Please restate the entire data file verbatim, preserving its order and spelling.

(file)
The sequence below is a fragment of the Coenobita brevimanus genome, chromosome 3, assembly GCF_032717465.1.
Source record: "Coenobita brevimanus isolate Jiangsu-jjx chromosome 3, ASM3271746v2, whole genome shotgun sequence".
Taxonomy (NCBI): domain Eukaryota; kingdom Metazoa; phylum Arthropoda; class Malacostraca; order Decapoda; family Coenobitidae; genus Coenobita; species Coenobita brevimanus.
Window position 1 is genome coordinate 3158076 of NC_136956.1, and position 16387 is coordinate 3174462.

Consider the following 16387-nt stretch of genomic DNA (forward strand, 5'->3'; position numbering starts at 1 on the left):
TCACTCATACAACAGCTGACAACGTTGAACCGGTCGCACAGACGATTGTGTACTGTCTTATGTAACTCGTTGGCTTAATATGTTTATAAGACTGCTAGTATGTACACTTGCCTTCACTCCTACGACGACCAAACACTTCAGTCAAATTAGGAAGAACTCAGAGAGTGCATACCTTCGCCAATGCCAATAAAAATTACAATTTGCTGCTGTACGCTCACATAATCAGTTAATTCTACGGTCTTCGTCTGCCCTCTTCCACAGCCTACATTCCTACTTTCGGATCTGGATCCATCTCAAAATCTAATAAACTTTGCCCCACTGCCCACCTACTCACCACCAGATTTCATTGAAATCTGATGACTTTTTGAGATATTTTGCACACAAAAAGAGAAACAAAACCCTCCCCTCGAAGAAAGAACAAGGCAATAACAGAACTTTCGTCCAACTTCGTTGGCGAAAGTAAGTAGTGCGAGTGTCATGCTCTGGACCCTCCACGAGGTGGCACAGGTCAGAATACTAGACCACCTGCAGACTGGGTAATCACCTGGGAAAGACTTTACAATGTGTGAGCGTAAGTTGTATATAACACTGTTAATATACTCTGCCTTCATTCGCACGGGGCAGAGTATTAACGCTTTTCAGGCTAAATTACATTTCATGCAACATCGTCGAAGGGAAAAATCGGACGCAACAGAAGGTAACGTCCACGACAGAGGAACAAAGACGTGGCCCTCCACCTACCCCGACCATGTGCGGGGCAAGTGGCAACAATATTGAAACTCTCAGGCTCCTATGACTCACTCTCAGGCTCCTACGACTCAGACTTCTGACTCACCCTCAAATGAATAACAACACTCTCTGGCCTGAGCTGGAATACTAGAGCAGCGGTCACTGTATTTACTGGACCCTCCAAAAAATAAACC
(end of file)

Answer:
The sequence below is a fragment of the Coenobita brevimanus genome, chromosome 3, assembly GCF_032717465.1.
Source record: "Coenobita brevimanus isolate Jiangsu-jjx chromosome 3, ASM3271746v2, whole genome shotgun sequence".
Taxonomy (NCBI): domain Eukaryota; kingdom Metazoa; phylum Arthropoda; class Malacostraca; order Decapoda; family Coenobitidae; genus Coenobita; species Coenobita brevimanus.
Window position 1 is genome coordinate 3158076 of NC_136956.1, and position 16387 is coordinate 3174462.

Consider the following 16387-nt stretch of genomic DNA (forward strand, 5'->3'; position numbering starts at 1 on the left):
TCACTCATACAACAGCTGACAACGTTGAACCGGTCGCACAGACGATTGTGTACTGTCTTATGTAACTCGTTGGCTTAATATGTTTATAAGACTGCTAGTATGTACACTTGCCTTCACTCCTACGACGACCAAACACTTCAGTCAAATTAGGAAGAACTCAGAGAGTGCATACCTTCGCCAATGCCAATAAAAATTACAATTTGCTGCTGTACGCTCACATAATCAGTTAATTCTACGGTCTTCGTCTGCCCTCTTCCACAGCCTACATTCCTACTTTCGGATCTGGATCCATCTCAAAATCTAATAAACTTTGCCCCACTGCCCACCTACTCACCACCAGATTTCATTGAAATCTGATGACTTTTTGAGATATTTTGCACACAAAAAGAGAAACAAAACCCTCCCCTCGAAGAAAGAACAAGGCAATAACAGAACTTTCGTCCAACTTCGTTGGCGAAAGTAAGTAGTGCGAGTGTCATGCTCTGGACCCTCCACGAGGTGGCACAGGTCAGAATACTAGACCACCTGCAGACTGGGTAATCACCTGGGAAAGACTTTACAATGTGTGAGCGTAAGTTGTATATAACACTGTTAATATACTCTGCCTTCATTCGCACGGGGCAGAGTATTAACGCTTTTCAGGCTAAATTACATTTCATGCAACATCGTCGAAGGGAAAAATCGGACGCAACAGAAGGTAACGTCCACGACAGAGGAACAAAGACGTGGCCCTCCACCTACCCCGACCATGTGCGGGGCAAGTGGCAACAATATTGAAACTCTCAGGCTCCTATGACTCACTCTCAGGCTCCTACGACTCAGACTTCTGACTCACCCTCAAATGAATAACAACACTCTCTGGCCTGAGCTGGAATACTAGAGCAGCGGTCACTGTATTTACTGGACCCTCCAAAAAATAAACC